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Treatments for Diarrhea

Expert Q&A


Updated May 28, 2014

Mother breastfeeding baby in bed
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Q. I have an 11-month-old son who has diarrhea. His pediatrician recommended Pedialyte, but it has been on going for about a week now. Is there any other medication of some sort to give him? I also diluted half of his formula too. Shannon, Detroit, MI

A. Even with a simple stomach 'bug' or virus, like Rotavirus, it is not unusual for the diarrhea to linger for several weeks.

Medications for Diarrhea

In general, most experts recommend that parents not give their children anti-diarrhea medications when they have diarrhea. According to The National Digestive Diseases Information Clearinghouse, 'medications to treat diarrhea in adults can be dangerous to children.' This includes medications like Imodium and Kaopectate.

On the other hand, acidophilus is supposed to be helpful, so you might feed your child yogurt several times a day or ask your Pediatrician about acidophilus supplements.

Dietary Treatments

In addition to yogurt, it is usually a good idea to keep your child on their regular diet when they have diarrhea that is caused by a simple stomach virus. It is usually recommended that you not start restricting a lot of foods from your child's diet.

And you can usually continue your child on full strength formula.

While some parents think that they should not feed their child, should offer a BRAT diet (bananas, rice, apple sauce, and toast), or otherwise limit their child's diet when they are sick, unless your child is vomiting a lot or simply doesn't want to eat, that usually isn't necessary.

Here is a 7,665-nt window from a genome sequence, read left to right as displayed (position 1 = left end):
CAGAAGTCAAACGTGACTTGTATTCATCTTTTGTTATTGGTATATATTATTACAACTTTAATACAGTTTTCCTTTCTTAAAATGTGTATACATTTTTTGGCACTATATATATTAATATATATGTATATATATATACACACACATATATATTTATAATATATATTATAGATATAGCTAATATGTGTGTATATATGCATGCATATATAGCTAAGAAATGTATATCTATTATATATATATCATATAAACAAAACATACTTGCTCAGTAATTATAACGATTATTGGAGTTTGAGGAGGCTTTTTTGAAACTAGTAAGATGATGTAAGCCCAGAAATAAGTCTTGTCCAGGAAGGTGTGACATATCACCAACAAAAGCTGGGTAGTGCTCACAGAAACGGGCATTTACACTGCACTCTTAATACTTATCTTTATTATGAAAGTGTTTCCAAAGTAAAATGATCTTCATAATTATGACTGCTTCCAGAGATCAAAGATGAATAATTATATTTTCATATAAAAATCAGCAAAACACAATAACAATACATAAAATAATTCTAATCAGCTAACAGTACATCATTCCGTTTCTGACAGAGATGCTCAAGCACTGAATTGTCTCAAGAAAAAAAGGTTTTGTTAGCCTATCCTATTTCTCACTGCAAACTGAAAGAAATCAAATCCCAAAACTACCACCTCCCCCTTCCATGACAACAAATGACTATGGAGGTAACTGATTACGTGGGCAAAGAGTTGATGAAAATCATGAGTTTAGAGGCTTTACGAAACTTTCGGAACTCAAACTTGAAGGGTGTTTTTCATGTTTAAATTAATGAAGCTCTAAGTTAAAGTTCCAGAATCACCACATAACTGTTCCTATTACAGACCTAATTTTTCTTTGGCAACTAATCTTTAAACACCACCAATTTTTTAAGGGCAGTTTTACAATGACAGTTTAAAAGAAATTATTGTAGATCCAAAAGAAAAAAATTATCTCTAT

Especially if your child just has diarrhea and/or occasional vomiting, you should:

  • continue to breastfeed
  • continue to formula feed your infant, using full strength formula, once they are rehydrated
  • get back to an age appropriate unrestricted diet as soon as possible
  • avoid restricting milk (lactose) in your older child or making changes to your infant's formula
  • avoid foods with a lot of added sugars, like juice and carbonated soft drinks
If you are only able to feed your child Pedialyte or half strength formula for more than about 12 hours, then you should talk to your Pediatrician.


Although Pedialyte and other electrolyte solutions are usually recommended when children have diarrhea, it is important to realize that they don't actually make the diarrhea go away. Instead of being a treatment for diarrhea, they are actually given so that your child doesn't become dehydrated.

And while you might give very small amounts of Pedialyte, like a teaspoon every five minutes, when children are vomiting, with simple diarrhea, you can usually let your child drink as much Pedialyte as they like. So in addition to their regular diet, you can usually give a few ounces of Pedialyte after each large, watery stool. If your child has a lot of diarrhea or is showing any symptoms of dehydration, then you may have to give even more Pedialyte.

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